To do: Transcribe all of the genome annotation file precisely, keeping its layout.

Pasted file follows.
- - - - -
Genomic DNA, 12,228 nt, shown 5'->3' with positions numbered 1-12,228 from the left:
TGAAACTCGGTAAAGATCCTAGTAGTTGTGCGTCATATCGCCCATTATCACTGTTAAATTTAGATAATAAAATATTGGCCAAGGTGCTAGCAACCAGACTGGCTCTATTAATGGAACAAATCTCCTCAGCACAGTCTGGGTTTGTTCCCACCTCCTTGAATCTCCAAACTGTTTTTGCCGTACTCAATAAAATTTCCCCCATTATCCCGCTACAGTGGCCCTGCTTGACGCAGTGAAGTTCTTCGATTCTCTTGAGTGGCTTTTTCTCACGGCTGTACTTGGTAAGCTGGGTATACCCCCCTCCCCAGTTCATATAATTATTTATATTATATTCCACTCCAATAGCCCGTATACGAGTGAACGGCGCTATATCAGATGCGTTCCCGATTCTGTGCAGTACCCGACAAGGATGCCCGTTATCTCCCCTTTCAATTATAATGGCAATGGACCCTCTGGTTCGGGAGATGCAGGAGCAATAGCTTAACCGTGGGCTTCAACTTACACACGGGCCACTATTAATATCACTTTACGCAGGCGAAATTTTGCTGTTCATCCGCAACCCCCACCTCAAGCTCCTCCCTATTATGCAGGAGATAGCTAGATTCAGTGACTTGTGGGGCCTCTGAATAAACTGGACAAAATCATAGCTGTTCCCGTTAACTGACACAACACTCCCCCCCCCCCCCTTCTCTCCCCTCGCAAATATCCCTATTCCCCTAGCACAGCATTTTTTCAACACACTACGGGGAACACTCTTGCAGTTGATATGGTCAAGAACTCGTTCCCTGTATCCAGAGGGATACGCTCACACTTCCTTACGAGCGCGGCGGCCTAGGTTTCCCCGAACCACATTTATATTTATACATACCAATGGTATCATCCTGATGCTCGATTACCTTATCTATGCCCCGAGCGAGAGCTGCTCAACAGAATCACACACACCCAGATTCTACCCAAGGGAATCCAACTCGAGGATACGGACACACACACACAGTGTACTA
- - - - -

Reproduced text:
Genomic DNA, 12,228 nt, shown 5'->3' with positions numbered 1-12,228 from the left:
TGAAACTCGGTAAAGATCCTAGTAGTTGTGCGTCATATCGCCCATTATCACTGTTAAATTTAGATAATAAAATATTGGCCAAGGTGCTAGCAACCAGACTGGCTCTATTAATGGAACAAATCTCCTCAGCACAGTCTGGGTTTGTTCCCACCTCCTTGAATCTCCAAACTGTTTTTGCCGTACTCAATAAAATTTCCCCCATTATCCCGCTACAGTGGCCCTGCTTGACGCAGTGAAGTTCTTCGATTCTCTTGAGTGGCTTTTTCTCACGGCTGTACTTGGTAAGCTGGGTATACCCCCCTCCCCAGTTCATATAATTATTTATATTATATTCCACTCCAATAGCCCGTATACGAGTGAACGGCGCTATATCAGATGCGTTCCCGATTCTGTGCAGTACCCGACAAGGATGCCCGTTATCTCCCCTTTCAATTATAATGGCAATGGACCCTCTGGTTCGGGAGATGCAGGAGCAATAGCTTAACCGTGGGCTTCAACTTACACACGGGCCACTATTAATATCACTTTACGCAGGCGAAATTTTGCTGTTCATCCGCAACCCCCACCTCAAGCTCCTCCCTATTATGCAGGAGATAGCTAGATTCAGTGACTTGTGGGGCCTCTGAATAAACTGGACAAAATCATAGCTGTTCCCGTTAACTGACACAACACTCCCCCCCCCCCCCTTCTCTCCCCTCGCAAATATCCCTATTCCCCTAGCACAGCATTTTTTCAACACACTACGGGGAACACTCTTGCAGTTGATATGGTCAAGAACTCGTTCCCTGTATCCAGAGGGATACGCTCACACTTCCTTACGAGCGCGGCGGCCTAGGTTTCCCCGAACCACATTTATATTTATACATACCAATGGTATCATCCTGATGCTCGATTACCTTATCTATGCCCCGAGCGAGAGCTGCTCAACAGAATCACACACACCCAGATTCTACCCAAGGGAATCCAACTCGAGGATACGGACACACACACACAGTGTACTA